Amazon.com Inc. will acquire Whole Foods Market Inc. for $13.7 billion, a bombshell of a deal that catapults the e-commerce giant into hundreds of physical stores and fulfills a long-held goal of selling more groceries.
Amazon agreed to pay $42 a share in cash for the organic-food chain, including debt, a roughly 27 percent premium to the stock price at Thursday's close. John Mackey, Whole Foods' outspoken co-founder, will continue to run the business — a victory after a fight with activist investor Jana Partners that threatened to drive him from power.
The deal sends shockwaves across both the online and brick-and-mortar industries. Grocery chains plunged on Friday — Wal-Mart Stores Inc. fell as much as 7.1 percent, while Kroger Co. tumbled 17 percent — as investors worried that woes will mount in the increasingly cutthroat industry. Amazon and Whole Foods weren't always seen as obvious partners, but Mackey has been under pressure to find an acquirer after Jana disclosed a more than 8 percent stake and began pushing for a buyout. That prodding irked Mackey, who has referred to Whole Foods as his “baby” and to Jana as “greedy bastards.”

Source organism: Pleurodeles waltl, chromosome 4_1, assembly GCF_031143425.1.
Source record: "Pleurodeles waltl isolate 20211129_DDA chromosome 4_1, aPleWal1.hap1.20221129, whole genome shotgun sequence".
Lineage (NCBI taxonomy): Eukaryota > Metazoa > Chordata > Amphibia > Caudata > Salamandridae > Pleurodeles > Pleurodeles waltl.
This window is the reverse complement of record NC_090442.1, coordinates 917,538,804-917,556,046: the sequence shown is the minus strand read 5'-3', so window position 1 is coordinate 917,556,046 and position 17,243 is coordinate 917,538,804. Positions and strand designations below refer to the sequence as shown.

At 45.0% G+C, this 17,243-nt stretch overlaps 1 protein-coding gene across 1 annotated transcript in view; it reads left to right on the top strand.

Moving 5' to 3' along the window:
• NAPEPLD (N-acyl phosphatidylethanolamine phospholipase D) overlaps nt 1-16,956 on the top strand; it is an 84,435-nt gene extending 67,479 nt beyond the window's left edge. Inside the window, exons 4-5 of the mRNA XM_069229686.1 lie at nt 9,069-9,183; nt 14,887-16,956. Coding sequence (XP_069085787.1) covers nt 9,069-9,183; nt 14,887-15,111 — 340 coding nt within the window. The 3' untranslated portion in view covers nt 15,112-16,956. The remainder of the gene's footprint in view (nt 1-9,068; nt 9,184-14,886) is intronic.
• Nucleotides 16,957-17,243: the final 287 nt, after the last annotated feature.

By enlisting Amazon, he gets to keep his job as chief executive officer of the grocery chain while giving the stock price a jolt. It jumped 27 percent to $41.98 as of 11 a.m. in New York, bringing it close to the transaction price. Amazon shares gained 2.9 percent to $992.11.
Amazon gets a network of stores where it can implement decades' worth of experiments in how people pick, pay for and get groceries delivered. The Whole Foods deal is an acknowledgment that it can't build its own physical footprint quickly enough alone. CEO Jeff Bezos will try to recast Whole Foods' ailing business, likely starting with upgraded technology, in much the same he has upended book selling, retailing, newspapers and other industries.